Vinyl Corner is a feature where we take a look at vinyl pressings of various albums and weigh them up to see just how good they sound, how well they’re pressed and what sort of packaging to expect – as well as giving a brief overview of the music itself. For today’s article we’re taking a trip to 1979 Lebanon and rating the first in a series of reissues of albums by Ihsan Al Munzer.
Lebanese composer Ihsan Al Munzer is a major figure to those immersed in the world of collectable Middle Eastern rarities. He proved prolific from the release of his 1979 solo debut ‘Belly Dance Disco’ – reissued here – through to the mid ’80s and onwards. All of his vinyl releases today command a premium but it’s this album that commands the largest prices, with the best examples fetching £150. Musically, this walks the line between Lebanese musical tradition and the then-unfolding world of electronic innovation. Fully instrumental, ‘Belly Dance Disco’ eschews vocal parts for lead synthesizers which pick out strong, distinctive melodies to the backing of beautifully performed traditional rhythms and classically-influenced string parts. Proceedings sometimes veer towards the kitch – especially on the ostensibly self-penned ‘A New Candle’, which has a melody most would recognise as ‘Happy Birthday’ – but the album remains entertaining and vividly unique throughout.
As with many of the BBE reissues we’ve written about here on Vinyl Corner, their edition of ‘Belly Dance Disco’ has been released as a double LP. The original pressing was issued as a single LP – unsurprisingly, considering its 36 minute runtime – but there is a sound basis for spreading this over two discs for the rerelease. The basic science is that shorter LP sides lead to superior quality; this improvement is only furthered if the records are cut at 45 rpm. Some of BBE’s earlier double LP reissues were only cut at 33rpm, but with their recent titles they’ve taken the wise decision to switch to 45rpm pressings and the results are some of the best sounding titles they’ve ever released. Recorded in Lebanon in 1979, ‘Belly Dance Disco’ is, by its nature, something of a rough ‘n’ ready recording. It’s beautifully performed but, as with most Middle Eastern recordings from the era, the equipment it was recorded on was not capable of producing audiophile-grade recordings. Even so, we have no doubt that this must be the best the album has ever sounded. The remastering is detailed and lively; it brings out a realistic tone in the percussion and the strings and synths pop with an immediacy. The overall soundstage might be mastered a little on the bright side of neutral but that suits these unique, immersive compositions well. As with all of BBE’s pressings, the records have been pressed by Germany’s Pallas. This is brilliant news, as anyone who’s heard one of their LPs will attest. Pallas operate to perhaps the highest standards of any pressing plant in the world and their pressings can almost unilaterally be relied upon to sound fantastic. ‘Belly Dance Disco’ is no exception to this rule; the records are pressed on heavyweight black vinyl and sit flat and warp-free on the platter during playback. The surfaces are also clean and sleek, avoiding the visual pressing defects that lesser plants all too often leave on their records. Playback itself is also superb; the noise floor is low across all four sides and surfaces are equally free of defects such crackle, popping or clicks. The near-flawless playback combines with the strong sonics to make this a dream reissue.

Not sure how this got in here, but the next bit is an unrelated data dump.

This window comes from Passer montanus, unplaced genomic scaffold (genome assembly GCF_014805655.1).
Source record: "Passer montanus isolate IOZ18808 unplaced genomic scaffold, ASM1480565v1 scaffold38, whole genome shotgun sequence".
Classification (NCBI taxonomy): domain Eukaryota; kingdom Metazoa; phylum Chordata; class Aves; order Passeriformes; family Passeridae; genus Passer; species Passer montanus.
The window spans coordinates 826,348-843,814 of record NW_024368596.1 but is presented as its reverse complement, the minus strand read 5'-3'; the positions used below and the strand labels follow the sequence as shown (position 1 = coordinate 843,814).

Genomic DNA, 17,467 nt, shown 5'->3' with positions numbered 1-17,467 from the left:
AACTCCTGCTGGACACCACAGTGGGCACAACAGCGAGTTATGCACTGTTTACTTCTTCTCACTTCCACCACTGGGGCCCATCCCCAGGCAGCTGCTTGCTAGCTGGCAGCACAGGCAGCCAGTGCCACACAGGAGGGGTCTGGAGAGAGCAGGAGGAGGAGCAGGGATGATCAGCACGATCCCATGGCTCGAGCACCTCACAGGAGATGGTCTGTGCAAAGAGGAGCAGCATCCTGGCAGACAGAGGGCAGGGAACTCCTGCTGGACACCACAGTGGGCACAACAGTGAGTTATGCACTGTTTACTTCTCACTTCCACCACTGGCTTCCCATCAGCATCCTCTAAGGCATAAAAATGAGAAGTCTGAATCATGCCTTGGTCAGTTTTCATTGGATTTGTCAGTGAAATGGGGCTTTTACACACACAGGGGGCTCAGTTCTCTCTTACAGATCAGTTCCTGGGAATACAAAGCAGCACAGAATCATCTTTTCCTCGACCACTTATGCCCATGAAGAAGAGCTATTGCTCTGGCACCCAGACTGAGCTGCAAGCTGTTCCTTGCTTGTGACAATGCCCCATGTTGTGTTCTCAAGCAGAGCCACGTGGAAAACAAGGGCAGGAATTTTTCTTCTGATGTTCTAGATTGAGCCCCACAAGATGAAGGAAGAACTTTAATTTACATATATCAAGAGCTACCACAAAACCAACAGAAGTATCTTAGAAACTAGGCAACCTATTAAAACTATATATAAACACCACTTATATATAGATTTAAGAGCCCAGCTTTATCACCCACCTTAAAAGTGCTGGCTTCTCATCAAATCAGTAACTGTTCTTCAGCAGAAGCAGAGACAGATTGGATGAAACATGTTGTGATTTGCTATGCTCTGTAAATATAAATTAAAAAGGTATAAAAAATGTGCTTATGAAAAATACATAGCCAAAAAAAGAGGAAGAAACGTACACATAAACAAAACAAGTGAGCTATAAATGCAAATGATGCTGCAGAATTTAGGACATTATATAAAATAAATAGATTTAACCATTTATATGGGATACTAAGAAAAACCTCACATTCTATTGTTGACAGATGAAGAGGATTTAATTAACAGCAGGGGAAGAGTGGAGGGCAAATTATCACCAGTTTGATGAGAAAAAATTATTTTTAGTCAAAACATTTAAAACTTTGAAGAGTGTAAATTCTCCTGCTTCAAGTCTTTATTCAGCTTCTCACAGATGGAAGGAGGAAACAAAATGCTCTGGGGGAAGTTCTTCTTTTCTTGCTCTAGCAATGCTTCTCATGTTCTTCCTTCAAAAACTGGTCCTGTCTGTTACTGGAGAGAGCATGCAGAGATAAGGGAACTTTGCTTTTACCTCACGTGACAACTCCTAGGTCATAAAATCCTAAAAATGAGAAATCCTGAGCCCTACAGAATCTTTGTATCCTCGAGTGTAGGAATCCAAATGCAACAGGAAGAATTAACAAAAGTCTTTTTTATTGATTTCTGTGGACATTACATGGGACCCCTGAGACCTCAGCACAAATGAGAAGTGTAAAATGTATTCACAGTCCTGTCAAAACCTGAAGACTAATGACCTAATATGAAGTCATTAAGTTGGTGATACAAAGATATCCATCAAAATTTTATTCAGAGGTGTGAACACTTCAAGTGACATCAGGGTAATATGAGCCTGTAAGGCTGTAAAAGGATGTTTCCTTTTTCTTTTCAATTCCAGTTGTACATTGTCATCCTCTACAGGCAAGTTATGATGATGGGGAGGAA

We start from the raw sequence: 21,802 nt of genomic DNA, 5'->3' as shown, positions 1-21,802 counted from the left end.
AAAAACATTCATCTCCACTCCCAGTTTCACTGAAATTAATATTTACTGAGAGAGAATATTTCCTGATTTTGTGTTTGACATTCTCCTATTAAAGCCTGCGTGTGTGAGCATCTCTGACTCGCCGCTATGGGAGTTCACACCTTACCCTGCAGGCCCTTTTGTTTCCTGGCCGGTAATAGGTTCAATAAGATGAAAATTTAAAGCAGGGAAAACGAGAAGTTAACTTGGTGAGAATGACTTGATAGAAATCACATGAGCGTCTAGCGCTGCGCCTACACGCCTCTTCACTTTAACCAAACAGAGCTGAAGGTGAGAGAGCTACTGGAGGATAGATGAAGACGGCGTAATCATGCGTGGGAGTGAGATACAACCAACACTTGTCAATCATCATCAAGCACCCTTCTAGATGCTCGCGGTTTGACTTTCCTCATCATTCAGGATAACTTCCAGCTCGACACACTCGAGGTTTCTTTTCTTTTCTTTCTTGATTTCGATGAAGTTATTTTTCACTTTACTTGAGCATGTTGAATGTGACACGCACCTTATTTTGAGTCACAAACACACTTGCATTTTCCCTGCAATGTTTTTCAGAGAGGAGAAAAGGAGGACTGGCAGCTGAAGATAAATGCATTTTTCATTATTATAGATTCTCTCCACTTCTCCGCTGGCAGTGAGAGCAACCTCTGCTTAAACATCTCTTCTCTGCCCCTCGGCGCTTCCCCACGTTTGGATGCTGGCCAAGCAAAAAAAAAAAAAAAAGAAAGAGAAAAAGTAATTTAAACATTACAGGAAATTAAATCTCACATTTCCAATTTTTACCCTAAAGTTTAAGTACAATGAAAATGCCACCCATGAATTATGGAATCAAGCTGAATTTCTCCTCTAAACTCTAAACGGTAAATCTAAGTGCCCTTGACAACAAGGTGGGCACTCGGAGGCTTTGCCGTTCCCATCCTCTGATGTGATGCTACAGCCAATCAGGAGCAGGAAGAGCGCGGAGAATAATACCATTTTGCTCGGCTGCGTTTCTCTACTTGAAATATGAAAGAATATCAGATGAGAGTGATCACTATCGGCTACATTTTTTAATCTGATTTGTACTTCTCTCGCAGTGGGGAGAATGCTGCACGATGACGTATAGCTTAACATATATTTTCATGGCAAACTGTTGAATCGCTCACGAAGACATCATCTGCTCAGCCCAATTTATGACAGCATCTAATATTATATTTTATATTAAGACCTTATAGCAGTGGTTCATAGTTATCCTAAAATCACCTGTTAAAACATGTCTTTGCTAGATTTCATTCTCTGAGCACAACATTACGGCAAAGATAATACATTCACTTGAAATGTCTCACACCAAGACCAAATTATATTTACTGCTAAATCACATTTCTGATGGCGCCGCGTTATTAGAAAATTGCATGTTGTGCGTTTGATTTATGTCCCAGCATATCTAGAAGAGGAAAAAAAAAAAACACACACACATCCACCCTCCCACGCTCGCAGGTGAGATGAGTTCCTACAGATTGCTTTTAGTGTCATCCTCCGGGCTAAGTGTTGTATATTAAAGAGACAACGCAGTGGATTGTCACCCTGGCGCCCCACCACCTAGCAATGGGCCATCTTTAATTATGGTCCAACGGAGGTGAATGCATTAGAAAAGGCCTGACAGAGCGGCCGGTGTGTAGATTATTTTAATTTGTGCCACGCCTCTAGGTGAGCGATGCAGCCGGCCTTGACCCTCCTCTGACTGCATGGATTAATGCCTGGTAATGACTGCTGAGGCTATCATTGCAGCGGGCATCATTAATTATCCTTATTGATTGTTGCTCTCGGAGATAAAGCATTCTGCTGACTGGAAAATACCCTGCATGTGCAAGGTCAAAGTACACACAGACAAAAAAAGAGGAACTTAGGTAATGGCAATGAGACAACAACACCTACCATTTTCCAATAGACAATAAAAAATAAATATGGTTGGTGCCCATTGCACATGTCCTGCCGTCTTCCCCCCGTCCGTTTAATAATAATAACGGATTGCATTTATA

Just as with the sound quality and vinyl pressing, it’s clear that BBE have gone the extra mile with the packaging and presentation of this release. ‘Belly Dance Disco’s original amusingly quaint cover art is reproduced in full, even including the original manufacture & distribution credits and copyright dates. Such thorough adherence to the original pressing is enough in itself to please collectors but BBE’s upgrading of the original release’s single sleeve to a high quality gatefold is even better. The chunky, eye-catching spine is enough to make this stand out on even the busiest record shelf and the newly-penned essay on the inner gatefold is a welcome and informative addition. A series of images of Al Munzer across his career also proves educational. The records are found in generic non-polylined inner sleeves. While, naturally, we would always prefer polylined inners to be included with every release from new, BBE have kept the price point very reasonable on this release considering the abundant quality elsewhere, so the lack of polylined inners is understandable. As it is, the inners included here are loose-fitting anyway, so the records can still be safely removed with ease. The label designs have an elegant simplicity about them but it is worth nothing that they erroneously list the playing speed as 33rpm. As discussed earlier, the playback is actually at 45rpm but, for those previously unfamiliar with the album, it can be particularly confusing as it actually sounds pretty good at both speeds.
‘Belly Dance Disco’ has been a sought-after relic for years now, so BBE’s first-ever reissue arrives not a moment too soon. As per usual, theirs is textbook work and they have reissued this material to the highest standard possible. The pressing is fantastic, the remastering is sensitive and the packaging and presentation is also excellent. Highly recommended.
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